- Quebecor also confirmed that it did not contest Tou.tv, a service that does not include the distribution of services of Quebecor’s competitors. Further, Quebecor indicated that it was not opposed to the free availability of content from the public broadcaster on a digital platform. As such, Quebecor stated that it is completely false that the complaint constitutes an attempt to eliminate a direct competitor of its service Club illico. Quebecor further submitted that the total impact of Tou.tv Extra and of other over-the-top services has been damaging for the Quebec broadcasting system. It added that the services Club illico and Tou.tv Extra are not comparable. Club illico is a hybrid VOD service subject to different regulations than Tou.tv Extra, a service operated under the Exemption order. However, Videotron specified that Club illico is offered exclusively to its subscribers.
- Quebecor explained that it is not calling into doubt the universality of access to Tou.tv Extra. It clarified its arguments regarding exclusivity by submitting that, although it may be by default, the CBC has conceded an exclusive and preferential right to TELUS by allowing it to be the sole television distributor and mobile telephone provider in Quebec to offer Tou.tv Extra free of charge to its clients.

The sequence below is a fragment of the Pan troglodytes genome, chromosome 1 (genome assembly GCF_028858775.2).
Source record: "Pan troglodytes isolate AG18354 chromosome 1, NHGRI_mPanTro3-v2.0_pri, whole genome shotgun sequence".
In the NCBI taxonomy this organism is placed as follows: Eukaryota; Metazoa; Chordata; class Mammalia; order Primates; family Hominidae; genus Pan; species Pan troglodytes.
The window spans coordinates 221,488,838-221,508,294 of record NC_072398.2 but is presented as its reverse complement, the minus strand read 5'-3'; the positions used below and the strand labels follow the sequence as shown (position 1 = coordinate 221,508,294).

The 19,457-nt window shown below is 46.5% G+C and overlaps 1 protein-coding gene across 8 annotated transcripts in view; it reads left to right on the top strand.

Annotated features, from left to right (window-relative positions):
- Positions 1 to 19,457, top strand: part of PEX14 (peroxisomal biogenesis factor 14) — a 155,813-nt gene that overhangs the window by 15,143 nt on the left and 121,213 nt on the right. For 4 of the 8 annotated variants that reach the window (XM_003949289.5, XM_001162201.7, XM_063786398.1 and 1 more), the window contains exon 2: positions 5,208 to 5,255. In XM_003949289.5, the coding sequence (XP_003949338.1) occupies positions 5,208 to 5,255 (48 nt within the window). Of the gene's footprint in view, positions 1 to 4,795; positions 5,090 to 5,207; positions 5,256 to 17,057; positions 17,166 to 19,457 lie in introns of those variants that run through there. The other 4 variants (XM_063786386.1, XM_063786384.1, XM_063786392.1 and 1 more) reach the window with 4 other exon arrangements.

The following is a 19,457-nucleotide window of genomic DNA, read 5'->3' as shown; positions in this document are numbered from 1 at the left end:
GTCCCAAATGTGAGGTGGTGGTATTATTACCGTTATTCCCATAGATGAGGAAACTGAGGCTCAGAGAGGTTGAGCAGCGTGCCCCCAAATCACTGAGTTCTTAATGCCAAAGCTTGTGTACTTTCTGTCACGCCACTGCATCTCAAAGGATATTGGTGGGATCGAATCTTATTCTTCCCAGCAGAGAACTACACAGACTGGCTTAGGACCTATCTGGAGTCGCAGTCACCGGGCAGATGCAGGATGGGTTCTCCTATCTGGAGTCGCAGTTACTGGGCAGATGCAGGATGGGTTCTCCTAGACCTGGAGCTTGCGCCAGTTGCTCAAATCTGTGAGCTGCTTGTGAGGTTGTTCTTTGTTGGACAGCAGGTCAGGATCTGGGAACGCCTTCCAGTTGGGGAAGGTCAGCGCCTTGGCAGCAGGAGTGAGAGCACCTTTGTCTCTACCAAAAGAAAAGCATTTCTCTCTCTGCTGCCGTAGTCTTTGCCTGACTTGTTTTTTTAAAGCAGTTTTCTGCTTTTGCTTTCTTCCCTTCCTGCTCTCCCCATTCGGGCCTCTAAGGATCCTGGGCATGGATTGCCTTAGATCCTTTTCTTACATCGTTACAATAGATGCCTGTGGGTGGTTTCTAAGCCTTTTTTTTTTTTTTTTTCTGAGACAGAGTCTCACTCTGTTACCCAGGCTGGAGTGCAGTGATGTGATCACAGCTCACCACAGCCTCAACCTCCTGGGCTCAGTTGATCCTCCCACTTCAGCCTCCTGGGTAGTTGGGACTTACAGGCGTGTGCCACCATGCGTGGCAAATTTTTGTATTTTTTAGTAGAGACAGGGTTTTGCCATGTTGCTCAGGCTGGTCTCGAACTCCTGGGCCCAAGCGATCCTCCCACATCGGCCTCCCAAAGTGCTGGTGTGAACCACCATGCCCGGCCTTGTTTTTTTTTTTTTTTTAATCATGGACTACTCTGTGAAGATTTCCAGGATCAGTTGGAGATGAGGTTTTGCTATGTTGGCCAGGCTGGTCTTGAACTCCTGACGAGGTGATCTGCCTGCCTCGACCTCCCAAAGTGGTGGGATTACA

Particulars of the complaint
- Quebecor raised several concerns regarding the CBC’s funding and its role in the digital sphere. In its view, the CBC [translation] “is deviating from its mandate as public broadcaster.”
- In a procedural letter dated 14 January 2020, Commission staff indicated that only issues relating to undue preference and to exclusivity of programming offerings pursuant to paragraphs 3 and 5 of the Exemption order would be examined by the Commission since many concerns of a policy nature lie outside the scope of what the Commission would typically address in the context of undue preference complaints.